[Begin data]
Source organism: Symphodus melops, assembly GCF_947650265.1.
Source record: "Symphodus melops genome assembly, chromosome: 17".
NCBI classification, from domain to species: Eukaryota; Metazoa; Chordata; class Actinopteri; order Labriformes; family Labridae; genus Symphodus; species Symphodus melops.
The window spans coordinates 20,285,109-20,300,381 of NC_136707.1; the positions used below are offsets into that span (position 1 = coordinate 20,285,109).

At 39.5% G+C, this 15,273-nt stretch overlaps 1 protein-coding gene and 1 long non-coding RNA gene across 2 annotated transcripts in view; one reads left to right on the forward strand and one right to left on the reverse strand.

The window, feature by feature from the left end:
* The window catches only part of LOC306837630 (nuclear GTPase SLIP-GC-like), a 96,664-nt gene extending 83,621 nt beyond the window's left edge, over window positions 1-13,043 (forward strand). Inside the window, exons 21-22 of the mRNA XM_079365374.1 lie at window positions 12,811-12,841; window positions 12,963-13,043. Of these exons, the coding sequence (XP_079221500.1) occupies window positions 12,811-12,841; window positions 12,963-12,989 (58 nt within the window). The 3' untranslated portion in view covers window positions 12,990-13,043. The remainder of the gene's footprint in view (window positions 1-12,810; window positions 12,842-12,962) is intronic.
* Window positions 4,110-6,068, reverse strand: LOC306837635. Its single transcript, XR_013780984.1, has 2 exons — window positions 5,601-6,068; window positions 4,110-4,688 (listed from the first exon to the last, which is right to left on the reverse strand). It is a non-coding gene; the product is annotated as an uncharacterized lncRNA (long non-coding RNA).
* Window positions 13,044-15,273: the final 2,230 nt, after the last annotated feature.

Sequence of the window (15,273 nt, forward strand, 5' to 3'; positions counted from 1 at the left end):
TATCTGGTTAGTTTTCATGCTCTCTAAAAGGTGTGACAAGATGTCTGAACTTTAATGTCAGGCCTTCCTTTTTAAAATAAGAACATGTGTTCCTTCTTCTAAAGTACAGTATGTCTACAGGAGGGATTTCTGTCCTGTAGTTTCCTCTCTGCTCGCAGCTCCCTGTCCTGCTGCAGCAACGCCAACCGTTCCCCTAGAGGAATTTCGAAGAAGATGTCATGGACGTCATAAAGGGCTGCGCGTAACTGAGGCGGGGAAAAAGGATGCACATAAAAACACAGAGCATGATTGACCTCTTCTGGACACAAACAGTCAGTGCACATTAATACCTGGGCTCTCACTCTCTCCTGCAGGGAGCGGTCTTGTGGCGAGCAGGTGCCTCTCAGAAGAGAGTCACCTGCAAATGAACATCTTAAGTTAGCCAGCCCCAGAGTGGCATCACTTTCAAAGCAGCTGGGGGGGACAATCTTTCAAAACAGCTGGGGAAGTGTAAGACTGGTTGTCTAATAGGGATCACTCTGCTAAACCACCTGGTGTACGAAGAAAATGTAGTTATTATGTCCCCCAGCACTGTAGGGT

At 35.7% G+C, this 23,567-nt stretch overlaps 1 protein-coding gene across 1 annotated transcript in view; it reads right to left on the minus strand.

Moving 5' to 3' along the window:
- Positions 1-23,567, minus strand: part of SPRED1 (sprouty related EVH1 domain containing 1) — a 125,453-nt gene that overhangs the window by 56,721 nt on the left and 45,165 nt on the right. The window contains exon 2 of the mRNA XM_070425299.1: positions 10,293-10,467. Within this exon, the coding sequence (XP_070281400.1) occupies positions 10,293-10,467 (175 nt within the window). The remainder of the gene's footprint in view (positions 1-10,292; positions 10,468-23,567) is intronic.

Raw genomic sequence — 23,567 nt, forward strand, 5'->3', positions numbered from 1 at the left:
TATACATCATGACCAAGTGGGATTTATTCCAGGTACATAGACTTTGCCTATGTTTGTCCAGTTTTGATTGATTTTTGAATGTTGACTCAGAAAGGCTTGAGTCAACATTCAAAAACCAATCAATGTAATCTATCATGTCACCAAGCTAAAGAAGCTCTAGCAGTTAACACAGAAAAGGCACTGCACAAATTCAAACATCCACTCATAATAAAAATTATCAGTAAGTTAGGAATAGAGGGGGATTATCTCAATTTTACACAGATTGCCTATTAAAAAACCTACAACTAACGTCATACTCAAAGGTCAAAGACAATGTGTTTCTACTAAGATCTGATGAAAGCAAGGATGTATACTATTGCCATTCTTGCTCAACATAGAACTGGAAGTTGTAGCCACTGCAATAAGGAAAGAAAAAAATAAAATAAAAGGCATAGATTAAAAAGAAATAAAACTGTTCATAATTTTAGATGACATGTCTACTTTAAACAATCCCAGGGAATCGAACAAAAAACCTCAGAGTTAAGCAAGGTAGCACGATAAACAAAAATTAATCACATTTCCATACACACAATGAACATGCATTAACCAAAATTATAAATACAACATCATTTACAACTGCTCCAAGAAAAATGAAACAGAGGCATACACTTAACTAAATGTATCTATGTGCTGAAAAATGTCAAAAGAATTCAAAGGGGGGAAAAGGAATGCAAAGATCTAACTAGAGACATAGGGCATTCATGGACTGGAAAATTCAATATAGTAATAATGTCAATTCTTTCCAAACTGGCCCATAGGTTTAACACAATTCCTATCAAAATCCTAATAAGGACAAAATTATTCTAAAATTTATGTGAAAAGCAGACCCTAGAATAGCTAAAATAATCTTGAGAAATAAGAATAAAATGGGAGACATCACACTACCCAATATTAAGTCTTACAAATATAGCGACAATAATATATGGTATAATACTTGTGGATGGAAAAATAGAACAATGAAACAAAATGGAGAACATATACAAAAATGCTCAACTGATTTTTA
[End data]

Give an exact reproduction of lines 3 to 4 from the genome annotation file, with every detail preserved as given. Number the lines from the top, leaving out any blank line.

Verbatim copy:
NCBI classification, from domain to species: Eukaryota; Metazoa; Chordata; class Actinopteri; order Labriformes; family Labridae; genus Symphodus; species Symphodus melops.
The window spans coordinates 20,285,109-20,300,381 of NC_136707.1; the positions used below are offsets into that span (position 1 = coordinate 20,285,109).